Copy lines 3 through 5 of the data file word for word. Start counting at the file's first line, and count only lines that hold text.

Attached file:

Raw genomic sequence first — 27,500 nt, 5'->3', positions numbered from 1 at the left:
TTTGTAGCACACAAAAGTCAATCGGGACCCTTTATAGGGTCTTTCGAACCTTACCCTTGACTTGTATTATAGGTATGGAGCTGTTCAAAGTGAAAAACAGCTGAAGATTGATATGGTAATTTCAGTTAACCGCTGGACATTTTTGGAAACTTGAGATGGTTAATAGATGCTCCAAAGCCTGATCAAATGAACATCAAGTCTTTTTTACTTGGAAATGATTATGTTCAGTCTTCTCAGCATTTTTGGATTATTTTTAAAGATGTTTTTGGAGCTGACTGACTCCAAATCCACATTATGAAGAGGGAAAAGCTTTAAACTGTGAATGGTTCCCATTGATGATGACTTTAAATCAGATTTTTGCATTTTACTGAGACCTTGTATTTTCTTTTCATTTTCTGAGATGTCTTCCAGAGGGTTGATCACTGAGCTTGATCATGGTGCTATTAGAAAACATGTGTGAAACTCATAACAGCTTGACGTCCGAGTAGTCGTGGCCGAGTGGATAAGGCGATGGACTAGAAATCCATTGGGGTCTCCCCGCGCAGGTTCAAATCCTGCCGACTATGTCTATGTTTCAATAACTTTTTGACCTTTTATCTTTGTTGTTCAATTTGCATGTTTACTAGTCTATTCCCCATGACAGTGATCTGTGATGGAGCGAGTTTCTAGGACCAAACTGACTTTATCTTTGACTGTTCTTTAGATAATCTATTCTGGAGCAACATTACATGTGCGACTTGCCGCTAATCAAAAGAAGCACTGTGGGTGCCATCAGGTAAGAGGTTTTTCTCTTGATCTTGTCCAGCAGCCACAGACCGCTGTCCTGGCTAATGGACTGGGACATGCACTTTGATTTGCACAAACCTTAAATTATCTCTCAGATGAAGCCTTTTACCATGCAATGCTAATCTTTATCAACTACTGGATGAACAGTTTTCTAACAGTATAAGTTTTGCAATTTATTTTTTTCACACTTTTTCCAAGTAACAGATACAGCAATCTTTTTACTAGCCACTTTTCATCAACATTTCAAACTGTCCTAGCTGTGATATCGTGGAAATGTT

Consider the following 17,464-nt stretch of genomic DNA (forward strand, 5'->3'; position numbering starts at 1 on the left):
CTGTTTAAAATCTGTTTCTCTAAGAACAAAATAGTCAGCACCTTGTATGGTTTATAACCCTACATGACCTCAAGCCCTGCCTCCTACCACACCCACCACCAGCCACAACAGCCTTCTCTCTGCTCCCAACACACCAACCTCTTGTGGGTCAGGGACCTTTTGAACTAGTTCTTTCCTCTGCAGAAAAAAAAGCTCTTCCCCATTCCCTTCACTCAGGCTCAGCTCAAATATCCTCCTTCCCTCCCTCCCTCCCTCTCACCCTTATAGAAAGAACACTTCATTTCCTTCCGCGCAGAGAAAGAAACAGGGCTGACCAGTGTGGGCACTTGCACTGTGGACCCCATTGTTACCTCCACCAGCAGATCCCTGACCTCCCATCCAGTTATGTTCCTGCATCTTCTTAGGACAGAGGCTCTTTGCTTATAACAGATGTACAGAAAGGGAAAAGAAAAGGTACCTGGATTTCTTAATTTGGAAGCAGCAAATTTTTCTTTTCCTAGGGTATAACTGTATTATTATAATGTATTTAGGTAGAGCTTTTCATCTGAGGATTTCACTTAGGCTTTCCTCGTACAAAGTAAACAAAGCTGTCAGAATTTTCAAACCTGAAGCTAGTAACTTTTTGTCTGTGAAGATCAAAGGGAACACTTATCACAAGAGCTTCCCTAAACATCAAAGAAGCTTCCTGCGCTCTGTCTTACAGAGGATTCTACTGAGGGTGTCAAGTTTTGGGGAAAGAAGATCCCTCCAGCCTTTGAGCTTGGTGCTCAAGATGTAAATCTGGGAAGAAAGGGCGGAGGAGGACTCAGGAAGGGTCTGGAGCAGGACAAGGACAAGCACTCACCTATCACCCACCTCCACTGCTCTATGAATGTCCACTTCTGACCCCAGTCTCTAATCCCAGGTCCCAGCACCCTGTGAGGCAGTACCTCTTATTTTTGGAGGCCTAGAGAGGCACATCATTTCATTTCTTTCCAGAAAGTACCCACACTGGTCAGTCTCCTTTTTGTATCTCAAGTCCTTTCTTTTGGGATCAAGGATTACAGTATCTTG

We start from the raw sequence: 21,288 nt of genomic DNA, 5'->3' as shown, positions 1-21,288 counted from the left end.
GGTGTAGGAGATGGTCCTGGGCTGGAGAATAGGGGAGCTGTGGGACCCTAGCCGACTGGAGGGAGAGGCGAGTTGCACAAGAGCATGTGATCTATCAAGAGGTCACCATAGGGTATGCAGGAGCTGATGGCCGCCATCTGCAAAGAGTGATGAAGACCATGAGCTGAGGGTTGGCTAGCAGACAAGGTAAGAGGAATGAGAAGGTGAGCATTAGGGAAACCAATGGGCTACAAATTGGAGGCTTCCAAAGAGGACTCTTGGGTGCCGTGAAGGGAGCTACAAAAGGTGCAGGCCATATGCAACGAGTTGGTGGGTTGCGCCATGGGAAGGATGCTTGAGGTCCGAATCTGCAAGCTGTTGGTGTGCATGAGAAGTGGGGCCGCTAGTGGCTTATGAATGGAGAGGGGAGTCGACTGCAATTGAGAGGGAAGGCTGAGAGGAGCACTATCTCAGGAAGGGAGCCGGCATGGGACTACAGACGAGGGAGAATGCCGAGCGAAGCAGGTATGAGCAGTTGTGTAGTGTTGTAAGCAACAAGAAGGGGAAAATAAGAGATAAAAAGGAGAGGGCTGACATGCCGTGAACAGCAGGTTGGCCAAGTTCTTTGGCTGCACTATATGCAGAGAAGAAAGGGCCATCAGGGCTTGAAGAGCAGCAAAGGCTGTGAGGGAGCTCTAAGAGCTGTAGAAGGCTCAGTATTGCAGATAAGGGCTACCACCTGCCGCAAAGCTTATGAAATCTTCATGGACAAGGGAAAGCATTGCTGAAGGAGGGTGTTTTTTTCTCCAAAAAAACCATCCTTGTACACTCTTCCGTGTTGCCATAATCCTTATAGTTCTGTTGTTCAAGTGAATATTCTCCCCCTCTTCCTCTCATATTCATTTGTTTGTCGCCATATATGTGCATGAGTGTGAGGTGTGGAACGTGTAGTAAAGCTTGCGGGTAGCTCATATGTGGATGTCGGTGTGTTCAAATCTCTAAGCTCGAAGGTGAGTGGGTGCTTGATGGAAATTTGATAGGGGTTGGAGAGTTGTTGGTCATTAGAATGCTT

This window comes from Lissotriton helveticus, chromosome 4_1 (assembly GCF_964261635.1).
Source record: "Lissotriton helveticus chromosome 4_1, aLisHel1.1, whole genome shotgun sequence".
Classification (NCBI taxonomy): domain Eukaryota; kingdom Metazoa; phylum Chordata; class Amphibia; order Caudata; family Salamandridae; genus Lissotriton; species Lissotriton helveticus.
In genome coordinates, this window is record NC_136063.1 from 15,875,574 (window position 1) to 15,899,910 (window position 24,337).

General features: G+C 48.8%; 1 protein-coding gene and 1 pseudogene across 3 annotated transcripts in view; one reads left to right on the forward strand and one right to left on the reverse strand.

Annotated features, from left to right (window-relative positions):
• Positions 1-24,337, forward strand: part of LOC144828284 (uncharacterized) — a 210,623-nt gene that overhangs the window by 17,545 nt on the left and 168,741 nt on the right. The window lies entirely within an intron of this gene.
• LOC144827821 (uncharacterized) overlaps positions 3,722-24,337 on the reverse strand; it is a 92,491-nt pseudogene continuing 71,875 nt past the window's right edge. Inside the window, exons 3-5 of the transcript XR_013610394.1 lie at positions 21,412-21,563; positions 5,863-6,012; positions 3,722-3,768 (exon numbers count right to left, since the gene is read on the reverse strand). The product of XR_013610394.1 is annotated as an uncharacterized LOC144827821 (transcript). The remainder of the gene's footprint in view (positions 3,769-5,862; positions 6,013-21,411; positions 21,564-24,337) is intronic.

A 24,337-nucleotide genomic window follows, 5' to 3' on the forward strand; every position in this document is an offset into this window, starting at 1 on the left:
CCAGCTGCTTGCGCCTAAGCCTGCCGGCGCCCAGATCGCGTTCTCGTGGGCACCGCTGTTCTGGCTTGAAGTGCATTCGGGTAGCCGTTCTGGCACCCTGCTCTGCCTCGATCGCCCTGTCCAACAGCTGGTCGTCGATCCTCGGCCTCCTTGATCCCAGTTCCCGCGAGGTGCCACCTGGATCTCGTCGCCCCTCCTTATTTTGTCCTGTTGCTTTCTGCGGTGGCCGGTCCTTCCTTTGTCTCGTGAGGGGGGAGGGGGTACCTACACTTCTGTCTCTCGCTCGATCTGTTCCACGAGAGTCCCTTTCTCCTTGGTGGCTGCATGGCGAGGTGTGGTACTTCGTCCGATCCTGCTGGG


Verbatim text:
Consider the following 17,464-nt stretch of genomic DNA (forward strand, 5'->3'; position numbering starts at 1 on the left):
CTGTTTAAAATCTGTTTCTCTAAGAACAAAATAGTCAGCACCTTGTATGGTTTATAACCCTACATGACCTCAAGCCCTGCCTCCTACCACACCCACCACCAGCCACAACAGCCTTCTCTCTGCTCCCAACACACCAACCTCTTGTGGGTCAGGGACCTTTTGAACTAGTTCTTTCCTCTGCAGAAAAAAAAGCTCTTCCCCATTCCCTTCACTCAGGCTCAGCTCAAATATCCTCCTTCCCTCCCTCCCTCCCTCTCACCCTTATAGAAAGAACACTTCATTTCCTTCCGCGCAGAGAAAGAAACAGGGCTGACCAGTGTGGGCACTTGCACTGTGGACCCCATTGTTACCTCCACCAGCAGATCCCTGACCTCCCATCCAGTTATGTTCCTGCATCTTCTTAGGACAGAGGCTCTTTGCTTATAACAGATGTACAGAAAGGGAAAAGAAAAGGTACCTGGATTTCTTAATTTGGAAGCAGCAAATTTTTCTTTTCCTAGGGTATAACTGTATTATTATAATGTATTTAGGTAGAGCTTTTCATCTGAGGATTTCACTTAGGCTTTCCTCGTACAAAGTAAACAAAGCTGTCAGAATTTTCAAACCTGAAGCTAGTAACTTTTTGTCTGTGAAGATCAAAGGGAACACTTATCACAAGAGCTTCCCTAAACATCAAAGAAGCTTCCTGCGCTCTGTCTTACAGAGGATTCTACTGAGGGTGTCAAGTTTTGGGGAAAGAAGATCCCTCCAGCCTTTGAGCTTGGTGCTCAAGATGTAAATCTGGGAAGAAAGGGCGGAGGAGGACTCAGGAAGGGTCTGGAGCAGGACAAGGACAAGCACTCACCTATCACCCACCTCCACTGCTCTATGAATGTCCACTTCTGACCCCAGTCTCTAATCCCAGGTCCCAGCACCCTGTGAGGCAGTACCTCTTATTTTTGGAGGCCTAGAGAGGCACATCATTTCATTTCTTTCCAGAAAGTACCCACACTGGTCAGTCTCCTTTTTGTATCTCAAGTCCTTTCTTTTGGGATCAAGGATTACAGTATCTTG

We start from the raw sequence: 21,288 nt of genomic DNA, 5'->3' as shown, positions 1-21,288 counted from the left end.